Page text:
A second example is the quality of bathing water. In 1976, EU legislation protected bathers from health risks. What has that meant for people in the UK? Significant improvements have been made to the quality of our bathing waters. As a result, nearly all coastal bathing sites consistently meet the European standard. Seven in 10 waters now achieve the tougher guideline standards. Those are two examples of Europe acting to improve our environment. They both represent real progress.

Mr. Barry Sheerman (Huddersfield) (Lab/Co-op): Some of us heard an interesting speaker from Surfers Against Sewage last night, not far from this House. The speaker pointed out that if it had not been for European regulation, Surfers Against Sewage would never have achieved what it has as a successful pressure group that has changed the quality of sea water around our country. Does the Secretary of State agree that every environmental group that I talk to believes that nothing would have happened in this country without leadership from Europe?

Hilary Benn: That is entirely the case. Europe has been a force for good in improving the quality of our environment. That is the truth. Those who carp at the EU and do not wish it to have those responsibilities and powers must then accept the consequence of the lack of action that would have happened if Europe had not taken the lead. That is precisely the reason that we need Europe to act on climate change. I would describe the Lisbon treaty as a further step in the journey in protecting the environment for us all.

The Prime Minister said in November last year that our membership of the EU

We all know that dangerous climate change is all three of those challenges and more. One has only to think for a moment about the possible consequences of reduced water availability in the world. What will we do when human beings start to fight each other about water?
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How will we cope with the consequences for crop yields of increased temperature? What will we do as a world when large numbers of people begin to move around the globe in pursuit of a safe place to live, because they cannot live where they lived previously as dangerous climate change has rendered their homes uninhabitable? I and other hon. Members have seen with our own eyes people who are experiencing that precise situation in the developing world.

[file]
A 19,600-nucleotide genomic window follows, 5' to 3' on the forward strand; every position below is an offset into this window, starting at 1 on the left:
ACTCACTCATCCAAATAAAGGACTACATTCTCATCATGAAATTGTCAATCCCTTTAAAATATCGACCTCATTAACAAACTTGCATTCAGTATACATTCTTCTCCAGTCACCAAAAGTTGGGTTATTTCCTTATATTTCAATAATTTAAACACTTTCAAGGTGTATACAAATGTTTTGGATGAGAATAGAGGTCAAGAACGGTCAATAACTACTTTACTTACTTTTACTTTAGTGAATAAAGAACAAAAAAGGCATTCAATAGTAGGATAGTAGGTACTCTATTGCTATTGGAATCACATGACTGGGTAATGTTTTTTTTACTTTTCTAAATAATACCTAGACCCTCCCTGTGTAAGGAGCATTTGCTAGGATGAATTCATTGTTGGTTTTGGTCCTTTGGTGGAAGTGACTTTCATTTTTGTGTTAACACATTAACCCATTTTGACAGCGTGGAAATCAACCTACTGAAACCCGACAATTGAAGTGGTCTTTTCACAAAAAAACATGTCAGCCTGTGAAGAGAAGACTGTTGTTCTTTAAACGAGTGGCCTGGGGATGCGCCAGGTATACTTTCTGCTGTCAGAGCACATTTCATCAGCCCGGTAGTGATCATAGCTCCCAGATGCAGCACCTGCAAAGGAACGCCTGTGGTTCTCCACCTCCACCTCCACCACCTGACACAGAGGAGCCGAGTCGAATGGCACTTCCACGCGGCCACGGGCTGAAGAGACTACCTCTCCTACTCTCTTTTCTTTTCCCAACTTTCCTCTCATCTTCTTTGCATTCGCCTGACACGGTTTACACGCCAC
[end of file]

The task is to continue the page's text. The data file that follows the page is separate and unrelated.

The truth is that the world has come a long way since 1988, when the World Meteorological Organisation and the UN Environment Programme established the Intergovernmental Panel on Climate Change. At that point, few people were aware of what was going on, and in the years since things have changed dramatically. The science is no longer in doubt. Climate change is happening, and it is happening fast. Time is short and the world must act now.

The UK Government have played an important part in leading that debate in the EU and internationally. After all, in 1998 the UK Government, during our presidency, led the EU in pushing for the historic Kyoto agreement. The EU emissions trading scheme is based on the UK’s domestic scheme, which started three years earlier. We were the first country in the world to do that. The EU picked it up and, as has been said, it is now the bedrock of the EU’s efforts to reduce emissions by putting a price on carbon. The emissions trading scheme is the largest scheme of its kind in the world and covers the largest emitters, who produce almost half the EU’s CO2 emissions. We want other sectors to be included in the scheme, which is precisely why we pressed for aviation to be included. That was agreed at the Environment Council in December.

Mr. Graham Stuart: I am extremely grateful to the Secretary of State, who is as generous as ever in giving way. The six words—almost an aside—in the Lisbon treaty that refer to climate change are: